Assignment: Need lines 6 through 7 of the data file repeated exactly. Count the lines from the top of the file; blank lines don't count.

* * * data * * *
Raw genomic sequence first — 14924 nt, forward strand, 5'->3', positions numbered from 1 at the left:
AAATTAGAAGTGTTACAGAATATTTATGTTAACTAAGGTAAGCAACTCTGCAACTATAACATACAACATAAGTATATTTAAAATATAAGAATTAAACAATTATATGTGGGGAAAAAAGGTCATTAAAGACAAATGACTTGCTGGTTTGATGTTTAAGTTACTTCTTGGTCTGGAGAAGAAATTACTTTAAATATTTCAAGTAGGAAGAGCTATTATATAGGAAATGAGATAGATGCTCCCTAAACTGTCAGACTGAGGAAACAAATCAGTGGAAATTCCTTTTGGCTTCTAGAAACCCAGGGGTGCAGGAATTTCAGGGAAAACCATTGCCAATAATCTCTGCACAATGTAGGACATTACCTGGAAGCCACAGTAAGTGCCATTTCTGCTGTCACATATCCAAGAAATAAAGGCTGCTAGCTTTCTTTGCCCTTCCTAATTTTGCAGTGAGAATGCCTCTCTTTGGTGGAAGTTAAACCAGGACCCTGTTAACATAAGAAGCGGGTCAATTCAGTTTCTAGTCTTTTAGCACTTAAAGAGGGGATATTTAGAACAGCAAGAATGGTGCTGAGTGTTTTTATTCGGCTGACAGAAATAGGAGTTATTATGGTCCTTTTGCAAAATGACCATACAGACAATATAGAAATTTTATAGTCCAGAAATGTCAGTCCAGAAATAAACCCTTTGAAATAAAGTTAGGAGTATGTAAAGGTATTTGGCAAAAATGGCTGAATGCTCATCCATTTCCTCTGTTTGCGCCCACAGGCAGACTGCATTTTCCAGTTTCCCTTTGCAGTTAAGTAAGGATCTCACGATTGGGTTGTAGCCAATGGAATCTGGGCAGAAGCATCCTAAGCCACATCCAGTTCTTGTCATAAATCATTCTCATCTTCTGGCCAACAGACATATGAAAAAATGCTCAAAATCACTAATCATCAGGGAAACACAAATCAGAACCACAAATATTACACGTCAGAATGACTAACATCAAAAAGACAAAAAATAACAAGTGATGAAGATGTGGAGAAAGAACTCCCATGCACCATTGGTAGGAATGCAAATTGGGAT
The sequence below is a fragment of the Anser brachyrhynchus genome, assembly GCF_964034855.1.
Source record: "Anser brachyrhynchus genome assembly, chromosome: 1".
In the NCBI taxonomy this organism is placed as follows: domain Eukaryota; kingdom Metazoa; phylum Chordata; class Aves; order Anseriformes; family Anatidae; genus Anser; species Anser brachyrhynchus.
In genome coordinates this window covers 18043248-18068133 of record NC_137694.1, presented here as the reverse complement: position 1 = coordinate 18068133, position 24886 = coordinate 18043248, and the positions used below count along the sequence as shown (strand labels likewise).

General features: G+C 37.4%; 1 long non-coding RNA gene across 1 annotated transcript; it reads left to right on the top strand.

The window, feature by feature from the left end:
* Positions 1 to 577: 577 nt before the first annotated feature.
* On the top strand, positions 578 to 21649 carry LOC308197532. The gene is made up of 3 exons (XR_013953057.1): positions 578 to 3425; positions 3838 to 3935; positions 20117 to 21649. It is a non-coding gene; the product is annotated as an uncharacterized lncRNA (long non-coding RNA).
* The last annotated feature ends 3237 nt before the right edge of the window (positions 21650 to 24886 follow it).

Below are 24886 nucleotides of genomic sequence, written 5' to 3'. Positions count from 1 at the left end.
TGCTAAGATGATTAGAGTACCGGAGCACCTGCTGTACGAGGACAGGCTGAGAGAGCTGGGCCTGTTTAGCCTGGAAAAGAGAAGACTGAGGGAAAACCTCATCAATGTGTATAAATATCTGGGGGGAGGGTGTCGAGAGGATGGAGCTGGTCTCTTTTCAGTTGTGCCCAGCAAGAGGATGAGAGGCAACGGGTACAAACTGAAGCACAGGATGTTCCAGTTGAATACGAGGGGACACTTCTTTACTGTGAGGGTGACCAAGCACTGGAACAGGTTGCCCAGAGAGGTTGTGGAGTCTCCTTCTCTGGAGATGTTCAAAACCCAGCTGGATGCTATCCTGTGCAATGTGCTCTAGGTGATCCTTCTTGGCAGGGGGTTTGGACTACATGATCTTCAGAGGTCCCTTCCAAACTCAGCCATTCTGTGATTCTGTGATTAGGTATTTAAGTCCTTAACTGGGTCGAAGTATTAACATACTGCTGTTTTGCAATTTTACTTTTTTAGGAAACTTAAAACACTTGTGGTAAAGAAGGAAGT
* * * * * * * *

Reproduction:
In genome coordinates this window covers 18043248-18068133 of record NC_137694.1, presented here as the reverse complement: position 1 = coordinate 18068133, position 24886 = coordinate 18043248, and the positions used below count along the sequence as shown (strand labels likewise).

General features: G+C 37.4%; 1 long non-coding RNA gene across 1 annotated transcript; it reads left to right on the top strand.